May 17, 2020

Protecting patients with cybersecurity

Cybersecurity
Digital health
Health technology
Jon Rabinowitz, VP Marketing a...
4 min
cybersecurity
In 2018, there is no shortage of content that’s been published on the Internet of Things and how IoT has sparked a major transformation of nearly ever...

In 2018, there is no shortage of content that’s been published on the Internet of Things and how IoT has sparked a major transformation of nearly every industry in our lives. This revolution has also revamped how hospitals are managed, how patient data is gathered and how patients are treated. Yet the increasingly connected medical environment has exposed hospitals and clinical networks to unprecedented risks.

Below, readers will find a situation analysis focusing on the pending threats medical device vulnerabilities present, and what steps hospitals need to take in order to protect not only their facilities, but also their patients.

Some facts to start:

As defined by the FDA, a medical device “ranges from simple tongue depressors and bedpans to complex programmable pacemakers with micro-chip technology and laser surgical devices. In addition, medical devices include in vitro diagnostic products, such as general purpose lab equipment, reagents, and test kits, which may include monoclonal antibody technology.”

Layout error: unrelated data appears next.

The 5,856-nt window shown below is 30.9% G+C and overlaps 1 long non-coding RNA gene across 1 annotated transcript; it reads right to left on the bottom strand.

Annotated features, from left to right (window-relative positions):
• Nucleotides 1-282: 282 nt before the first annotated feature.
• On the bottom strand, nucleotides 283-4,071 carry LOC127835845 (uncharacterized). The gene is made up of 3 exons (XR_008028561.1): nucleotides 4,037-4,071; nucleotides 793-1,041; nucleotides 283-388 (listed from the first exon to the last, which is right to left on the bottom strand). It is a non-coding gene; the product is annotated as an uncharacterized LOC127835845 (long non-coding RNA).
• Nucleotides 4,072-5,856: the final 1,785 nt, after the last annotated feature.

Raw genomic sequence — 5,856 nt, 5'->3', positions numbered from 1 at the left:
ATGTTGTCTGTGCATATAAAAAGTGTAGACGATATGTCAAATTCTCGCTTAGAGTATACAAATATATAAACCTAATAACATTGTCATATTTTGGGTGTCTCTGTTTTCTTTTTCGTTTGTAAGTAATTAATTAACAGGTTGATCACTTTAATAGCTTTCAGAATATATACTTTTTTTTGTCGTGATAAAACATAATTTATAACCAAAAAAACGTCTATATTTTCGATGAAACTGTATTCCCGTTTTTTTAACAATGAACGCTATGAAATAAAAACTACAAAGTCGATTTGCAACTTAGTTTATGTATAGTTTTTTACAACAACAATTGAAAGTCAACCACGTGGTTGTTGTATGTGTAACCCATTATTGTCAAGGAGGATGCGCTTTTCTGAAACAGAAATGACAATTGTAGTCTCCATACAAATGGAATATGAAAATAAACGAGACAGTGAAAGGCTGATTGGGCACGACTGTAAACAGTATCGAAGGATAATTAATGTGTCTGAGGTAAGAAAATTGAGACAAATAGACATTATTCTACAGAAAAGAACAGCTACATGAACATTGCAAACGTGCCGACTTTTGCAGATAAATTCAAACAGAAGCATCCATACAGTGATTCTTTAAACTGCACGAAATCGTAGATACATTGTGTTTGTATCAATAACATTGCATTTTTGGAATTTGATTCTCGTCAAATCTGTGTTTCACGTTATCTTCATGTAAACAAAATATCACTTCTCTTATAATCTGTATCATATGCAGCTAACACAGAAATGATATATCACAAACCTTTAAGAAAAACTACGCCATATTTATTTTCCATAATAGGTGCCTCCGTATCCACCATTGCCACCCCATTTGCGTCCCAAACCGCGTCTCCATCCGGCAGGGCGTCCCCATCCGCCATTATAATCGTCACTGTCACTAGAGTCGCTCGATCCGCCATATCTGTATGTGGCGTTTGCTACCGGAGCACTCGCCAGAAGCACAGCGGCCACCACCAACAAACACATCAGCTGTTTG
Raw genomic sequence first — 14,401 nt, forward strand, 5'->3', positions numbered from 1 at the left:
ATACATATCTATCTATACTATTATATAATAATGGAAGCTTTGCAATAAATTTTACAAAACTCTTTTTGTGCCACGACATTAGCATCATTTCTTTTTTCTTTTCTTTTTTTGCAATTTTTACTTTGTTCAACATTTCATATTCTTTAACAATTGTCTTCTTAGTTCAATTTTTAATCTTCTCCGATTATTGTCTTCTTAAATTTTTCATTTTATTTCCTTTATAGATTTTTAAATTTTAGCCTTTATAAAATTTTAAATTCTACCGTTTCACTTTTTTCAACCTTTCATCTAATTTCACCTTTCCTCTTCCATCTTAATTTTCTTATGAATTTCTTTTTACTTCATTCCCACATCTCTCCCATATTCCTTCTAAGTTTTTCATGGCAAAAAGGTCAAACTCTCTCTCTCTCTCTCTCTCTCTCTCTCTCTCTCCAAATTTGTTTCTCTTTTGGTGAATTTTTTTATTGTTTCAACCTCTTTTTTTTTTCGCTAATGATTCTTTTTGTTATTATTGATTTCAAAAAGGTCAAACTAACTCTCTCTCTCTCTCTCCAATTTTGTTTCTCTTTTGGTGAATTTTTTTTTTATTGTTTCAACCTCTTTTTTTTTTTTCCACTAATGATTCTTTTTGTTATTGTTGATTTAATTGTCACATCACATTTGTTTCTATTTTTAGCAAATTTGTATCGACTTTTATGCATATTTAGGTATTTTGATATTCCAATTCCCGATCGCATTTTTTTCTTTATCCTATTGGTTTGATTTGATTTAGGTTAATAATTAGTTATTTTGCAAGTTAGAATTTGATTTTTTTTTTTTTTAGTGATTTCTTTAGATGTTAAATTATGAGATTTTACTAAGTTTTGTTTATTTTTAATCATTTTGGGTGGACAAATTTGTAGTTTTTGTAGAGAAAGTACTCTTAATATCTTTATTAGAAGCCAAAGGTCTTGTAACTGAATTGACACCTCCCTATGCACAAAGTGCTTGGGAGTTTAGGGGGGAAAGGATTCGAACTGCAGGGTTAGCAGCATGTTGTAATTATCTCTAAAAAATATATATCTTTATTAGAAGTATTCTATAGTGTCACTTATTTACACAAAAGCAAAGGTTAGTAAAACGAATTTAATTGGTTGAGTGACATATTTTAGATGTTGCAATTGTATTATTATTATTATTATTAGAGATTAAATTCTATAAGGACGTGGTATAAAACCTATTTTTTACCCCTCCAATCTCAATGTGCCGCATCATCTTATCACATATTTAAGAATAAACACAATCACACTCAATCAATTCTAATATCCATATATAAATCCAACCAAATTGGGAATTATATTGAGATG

A connected medical device is a medical device that communicates via a private network, public Internet, or point-to-point connection (wired or wireless) or can be accessed in standalone mode via a user or machine interface.  

These entirely new ecosystems sprouted in hospitals to help improve the efficiency of patient care. The estimated number of connected devices is expected to increase from 10bn to 25bn over the next decade, according to the IBM Institute for Business Value. Some are calling this IoMT (The Internet of Medical Things). Yes as medical device technology advances, the number of devices exposed to malicious threats simultaneously increases.

Who are the bad guys?

The list of adversaries who hack into medical devices ranges greatly and illustrates just how expansive the issue is. The first group attacking critical medical devices is rogue nation states. Their motive for hacking is typically technology-driven to steal intellectual protocol, cause harm, and instill fear or blackmail.

The second group is comprised of attackers, hacktivists and criminals. This group attacks for several different reasons including thrill seeking, money, the challenge to disrupt, or for a criminal agenda. The last group that causes concern for hospitals are terrorists. They seek to disrupt, destroy, or exploit critical infrastructures. Unfortunately, in all of the above scenarios, patient data, well-being, and sometimes lives are affected.